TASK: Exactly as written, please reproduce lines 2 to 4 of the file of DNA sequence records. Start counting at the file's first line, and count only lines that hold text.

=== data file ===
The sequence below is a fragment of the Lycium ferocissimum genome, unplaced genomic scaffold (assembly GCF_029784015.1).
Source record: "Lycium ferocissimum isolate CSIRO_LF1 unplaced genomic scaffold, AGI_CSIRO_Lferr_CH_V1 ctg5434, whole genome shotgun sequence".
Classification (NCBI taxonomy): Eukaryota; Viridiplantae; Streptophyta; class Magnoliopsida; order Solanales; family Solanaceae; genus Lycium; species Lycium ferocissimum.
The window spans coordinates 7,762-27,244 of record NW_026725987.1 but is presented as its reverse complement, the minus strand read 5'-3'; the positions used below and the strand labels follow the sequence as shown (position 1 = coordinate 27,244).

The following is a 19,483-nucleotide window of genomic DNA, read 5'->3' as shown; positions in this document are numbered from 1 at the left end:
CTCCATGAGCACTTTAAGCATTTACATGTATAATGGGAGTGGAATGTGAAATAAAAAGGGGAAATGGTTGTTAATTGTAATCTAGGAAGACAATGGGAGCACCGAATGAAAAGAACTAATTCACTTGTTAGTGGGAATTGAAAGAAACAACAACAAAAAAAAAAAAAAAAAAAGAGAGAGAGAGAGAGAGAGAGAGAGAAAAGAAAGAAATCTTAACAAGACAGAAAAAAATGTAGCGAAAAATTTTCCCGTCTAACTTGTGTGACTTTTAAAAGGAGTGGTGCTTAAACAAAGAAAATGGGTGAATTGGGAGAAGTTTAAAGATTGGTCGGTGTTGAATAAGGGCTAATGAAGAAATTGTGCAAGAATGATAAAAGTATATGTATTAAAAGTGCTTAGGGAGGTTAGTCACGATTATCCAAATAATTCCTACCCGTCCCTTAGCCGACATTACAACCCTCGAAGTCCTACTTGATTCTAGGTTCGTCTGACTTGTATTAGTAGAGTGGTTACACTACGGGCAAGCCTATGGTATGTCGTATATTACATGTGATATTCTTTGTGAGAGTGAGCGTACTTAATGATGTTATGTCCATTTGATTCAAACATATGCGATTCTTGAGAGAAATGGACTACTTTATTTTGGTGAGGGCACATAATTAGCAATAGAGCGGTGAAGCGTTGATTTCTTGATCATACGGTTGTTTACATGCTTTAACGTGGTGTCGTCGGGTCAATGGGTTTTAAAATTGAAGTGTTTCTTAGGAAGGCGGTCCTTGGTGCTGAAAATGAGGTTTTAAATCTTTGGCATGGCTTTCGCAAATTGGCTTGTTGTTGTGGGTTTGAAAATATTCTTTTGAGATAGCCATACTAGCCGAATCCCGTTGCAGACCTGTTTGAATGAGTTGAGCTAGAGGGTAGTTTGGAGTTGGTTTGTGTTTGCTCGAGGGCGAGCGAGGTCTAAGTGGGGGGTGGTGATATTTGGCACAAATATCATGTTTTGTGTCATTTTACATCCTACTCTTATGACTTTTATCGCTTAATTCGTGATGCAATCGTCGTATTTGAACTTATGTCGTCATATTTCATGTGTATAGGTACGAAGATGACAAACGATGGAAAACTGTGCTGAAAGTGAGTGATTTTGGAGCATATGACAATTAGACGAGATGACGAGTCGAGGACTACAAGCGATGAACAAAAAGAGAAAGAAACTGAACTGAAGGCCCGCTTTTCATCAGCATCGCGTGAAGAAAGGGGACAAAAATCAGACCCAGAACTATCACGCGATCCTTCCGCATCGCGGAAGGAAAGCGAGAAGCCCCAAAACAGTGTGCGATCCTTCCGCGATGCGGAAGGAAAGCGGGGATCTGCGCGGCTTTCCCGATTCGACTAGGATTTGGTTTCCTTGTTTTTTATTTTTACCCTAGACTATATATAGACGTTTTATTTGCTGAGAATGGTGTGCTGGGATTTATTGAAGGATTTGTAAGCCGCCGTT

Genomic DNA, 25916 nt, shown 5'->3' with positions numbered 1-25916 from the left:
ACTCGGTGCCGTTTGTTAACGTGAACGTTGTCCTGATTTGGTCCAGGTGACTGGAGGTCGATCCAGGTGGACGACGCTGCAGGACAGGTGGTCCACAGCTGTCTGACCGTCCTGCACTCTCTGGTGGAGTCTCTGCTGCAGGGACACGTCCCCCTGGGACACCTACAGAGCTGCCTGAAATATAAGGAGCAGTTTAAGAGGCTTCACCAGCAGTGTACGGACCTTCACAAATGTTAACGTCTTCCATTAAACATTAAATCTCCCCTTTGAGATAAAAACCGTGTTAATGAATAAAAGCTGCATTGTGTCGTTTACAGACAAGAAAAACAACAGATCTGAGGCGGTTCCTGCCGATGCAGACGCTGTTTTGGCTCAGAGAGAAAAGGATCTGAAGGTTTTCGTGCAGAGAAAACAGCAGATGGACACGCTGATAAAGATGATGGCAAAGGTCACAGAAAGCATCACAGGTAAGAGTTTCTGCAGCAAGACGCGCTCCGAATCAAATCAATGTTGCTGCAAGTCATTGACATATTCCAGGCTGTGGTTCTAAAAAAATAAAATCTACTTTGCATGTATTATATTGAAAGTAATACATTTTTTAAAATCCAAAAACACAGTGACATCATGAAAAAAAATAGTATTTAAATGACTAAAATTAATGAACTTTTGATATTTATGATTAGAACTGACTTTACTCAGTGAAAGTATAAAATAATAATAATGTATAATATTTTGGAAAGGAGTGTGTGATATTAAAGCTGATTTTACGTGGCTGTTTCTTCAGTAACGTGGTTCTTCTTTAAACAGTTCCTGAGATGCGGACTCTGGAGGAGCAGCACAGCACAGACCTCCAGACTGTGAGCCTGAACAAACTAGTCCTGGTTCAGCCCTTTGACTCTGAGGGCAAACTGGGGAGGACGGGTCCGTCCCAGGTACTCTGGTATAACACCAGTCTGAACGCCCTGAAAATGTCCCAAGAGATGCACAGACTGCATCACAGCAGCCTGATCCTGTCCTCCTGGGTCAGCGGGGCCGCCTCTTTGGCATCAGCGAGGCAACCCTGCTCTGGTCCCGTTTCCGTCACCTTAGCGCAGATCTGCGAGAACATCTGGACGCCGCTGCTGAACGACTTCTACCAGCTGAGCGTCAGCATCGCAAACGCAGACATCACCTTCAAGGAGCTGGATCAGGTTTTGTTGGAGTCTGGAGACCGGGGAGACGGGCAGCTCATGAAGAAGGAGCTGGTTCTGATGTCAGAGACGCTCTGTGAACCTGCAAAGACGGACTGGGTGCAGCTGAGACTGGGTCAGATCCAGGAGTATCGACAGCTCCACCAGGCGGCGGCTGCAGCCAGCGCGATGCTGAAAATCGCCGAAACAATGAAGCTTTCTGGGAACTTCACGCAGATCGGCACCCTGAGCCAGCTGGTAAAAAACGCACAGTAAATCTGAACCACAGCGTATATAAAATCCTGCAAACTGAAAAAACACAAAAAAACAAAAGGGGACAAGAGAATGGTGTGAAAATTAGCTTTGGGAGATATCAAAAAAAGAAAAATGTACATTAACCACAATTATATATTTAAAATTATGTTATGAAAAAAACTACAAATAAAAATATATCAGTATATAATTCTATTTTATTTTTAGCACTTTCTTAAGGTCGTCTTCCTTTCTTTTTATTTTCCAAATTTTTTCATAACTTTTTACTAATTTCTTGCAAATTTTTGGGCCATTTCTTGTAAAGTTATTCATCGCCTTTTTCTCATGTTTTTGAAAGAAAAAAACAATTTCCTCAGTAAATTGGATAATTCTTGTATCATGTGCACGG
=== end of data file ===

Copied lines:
Source record: "Lycium ferocissimum isolate CSIRO_LF1 unplaced genomic scaffold, AGI_CSIRO_Lferr_CH_V1 ctg5434, whole genome shotgun sequence".
Classification (NCBI taxonomy): Eukaryota; Viridiplantae; Streptophyta; class Magnoliopsida; order Solanales; family Solanaceae; genus Lycium; species Lycium ferocissimum.
The window spans coordinates 7,762-27,244 of record NW_026725987.1 but is presented as its reverse complement, the minus strand read 5'-3'; the positions used below and the strand labels follow the sequence as shown (position 1 = coordinate 27,244).